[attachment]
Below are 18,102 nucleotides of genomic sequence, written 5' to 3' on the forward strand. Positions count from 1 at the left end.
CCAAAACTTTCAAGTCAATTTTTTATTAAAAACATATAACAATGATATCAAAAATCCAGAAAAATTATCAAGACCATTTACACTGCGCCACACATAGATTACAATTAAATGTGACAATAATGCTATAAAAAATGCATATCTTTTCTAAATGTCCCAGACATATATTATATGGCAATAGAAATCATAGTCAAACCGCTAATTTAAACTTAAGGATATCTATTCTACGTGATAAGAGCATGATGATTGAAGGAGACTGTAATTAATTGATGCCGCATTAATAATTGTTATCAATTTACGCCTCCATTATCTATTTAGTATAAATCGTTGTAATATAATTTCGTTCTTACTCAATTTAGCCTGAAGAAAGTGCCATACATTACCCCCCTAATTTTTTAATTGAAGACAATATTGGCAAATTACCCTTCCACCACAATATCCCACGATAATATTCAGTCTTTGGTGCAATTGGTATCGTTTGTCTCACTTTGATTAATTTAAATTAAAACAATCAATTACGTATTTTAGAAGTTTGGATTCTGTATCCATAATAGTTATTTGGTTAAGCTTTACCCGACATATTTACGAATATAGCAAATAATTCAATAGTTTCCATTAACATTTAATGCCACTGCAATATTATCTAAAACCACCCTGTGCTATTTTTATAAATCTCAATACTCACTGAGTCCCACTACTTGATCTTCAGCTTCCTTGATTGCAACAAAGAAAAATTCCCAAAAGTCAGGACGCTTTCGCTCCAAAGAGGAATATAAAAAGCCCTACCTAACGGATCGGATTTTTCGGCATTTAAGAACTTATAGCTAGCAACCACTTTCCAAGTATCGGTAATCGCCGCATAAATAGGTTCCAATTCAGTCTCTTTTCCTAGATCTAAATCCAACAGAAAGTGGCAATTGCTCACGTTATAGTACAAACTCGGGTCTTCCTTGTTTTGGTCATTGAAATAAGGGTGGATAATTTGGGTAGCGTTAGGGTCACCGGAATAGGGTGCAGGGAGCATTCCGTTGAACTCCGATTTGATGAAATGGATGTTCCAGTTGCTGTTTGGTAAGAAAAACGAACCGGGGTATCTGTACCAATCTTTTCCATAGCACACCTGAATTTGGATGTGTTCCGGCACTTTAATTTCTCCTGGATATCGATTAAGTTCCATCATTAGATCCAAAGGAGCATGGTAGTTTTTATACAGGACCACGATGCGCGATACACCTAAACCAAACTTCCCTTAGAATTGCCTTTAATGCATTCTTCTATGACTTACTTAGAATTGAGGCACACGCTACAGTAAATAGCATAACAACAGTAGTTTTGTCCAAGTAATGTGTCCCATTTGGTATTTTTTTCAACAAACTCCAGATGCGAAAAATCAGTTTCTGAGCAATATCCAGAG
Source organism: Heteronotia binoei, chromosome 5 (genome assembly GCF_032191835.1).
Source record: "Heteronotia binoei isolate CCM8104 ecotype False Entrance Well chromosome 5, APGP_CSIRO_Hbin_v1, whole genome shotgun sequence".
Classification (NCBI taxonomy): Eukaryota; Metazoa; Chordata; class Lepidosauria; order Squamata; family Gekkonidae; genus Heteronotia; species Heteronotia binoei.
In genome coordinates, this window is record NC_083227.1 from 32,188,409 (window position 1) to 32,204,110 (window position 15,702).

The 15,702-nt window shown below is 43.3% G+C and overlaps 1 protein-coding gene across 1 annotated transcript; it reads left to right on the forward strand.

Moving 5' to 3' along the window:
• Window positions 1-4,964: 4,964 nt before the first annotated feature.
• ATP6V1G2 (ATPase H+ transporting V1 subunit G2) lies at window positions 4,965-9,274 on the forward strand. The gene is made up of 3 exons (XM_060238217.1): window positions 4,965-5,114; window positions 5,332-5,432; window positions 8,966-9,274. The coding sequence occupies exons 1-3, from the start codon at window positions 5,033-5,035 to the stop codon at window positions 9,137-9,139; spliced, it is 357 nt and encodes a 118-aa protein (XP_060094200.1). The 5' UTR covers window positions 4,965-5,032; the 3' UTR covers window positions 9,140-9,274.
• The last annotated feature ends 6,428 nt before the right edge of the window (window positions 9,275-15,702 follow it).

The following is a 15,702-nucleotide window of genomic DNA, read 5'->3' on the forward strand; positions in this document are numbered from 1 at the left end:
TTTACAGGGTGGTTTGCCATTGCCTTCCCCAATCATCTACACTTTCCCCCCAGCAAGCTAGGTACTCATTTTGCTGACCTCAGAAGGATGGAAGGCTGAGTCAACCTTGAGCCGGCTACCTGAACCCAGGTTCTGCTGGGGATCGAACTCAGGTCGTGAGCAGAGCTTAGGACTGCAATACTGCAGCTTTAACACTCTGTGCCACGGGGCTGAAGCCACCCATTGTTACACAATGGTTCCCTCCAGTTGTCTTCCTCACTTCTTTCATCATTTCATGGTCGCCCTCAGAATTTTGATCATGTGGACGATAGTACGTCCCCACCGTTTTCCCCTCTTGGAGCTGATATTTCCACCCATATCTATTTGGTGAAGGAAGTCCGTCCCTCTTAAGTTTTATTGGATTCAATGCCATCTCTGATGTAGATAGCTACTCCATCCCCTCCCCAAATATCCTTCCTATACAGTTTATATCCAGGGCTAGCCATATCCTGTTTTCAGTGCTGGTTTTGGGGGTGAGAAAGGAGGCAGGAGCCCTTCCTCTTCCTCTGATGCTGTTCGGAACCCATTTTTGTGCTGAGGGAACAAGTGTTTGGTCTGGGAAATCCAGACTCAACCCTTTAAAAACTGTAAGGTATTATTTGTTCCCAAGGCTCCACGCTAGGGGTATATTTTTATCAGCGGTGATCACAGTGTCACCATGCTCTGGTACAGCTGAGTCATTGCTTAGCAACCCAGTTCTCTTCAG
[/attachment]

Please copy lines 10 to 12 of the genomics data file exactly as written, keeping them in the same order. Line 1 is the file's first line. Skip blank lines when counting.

• ATP6V1G2 (ATPase H+ transporting V1 subunit G2) lies at window positions 4,965-9,274 on the forward strand. The gene is made up of 3 exons (XM_060238217.1): window positions 4,965-5,114; window positions 5,332-5,432; window positions 8,966-9,274. The coding sequence occupies exons 1-3, from the start codon at window positions 5,033-5,035 to the stop codon at window positions 9,137-9,139; spliced, it is 357 nt and encodes a 118-aa protein (XP_060094200.1). The 5' UTR covers window positions 4,965-5,032; the 3' UTR covers window positions 9,140-9,274.
• The last annotated feature ends 6,428 nt before the right edge of the window (window positions 9,275-15,702 follow it).

The following is a 15,702-nucleotide window of genomic DNA, read 5'->3' on the forward strand; positions in this document are numbered from 1 at the left end: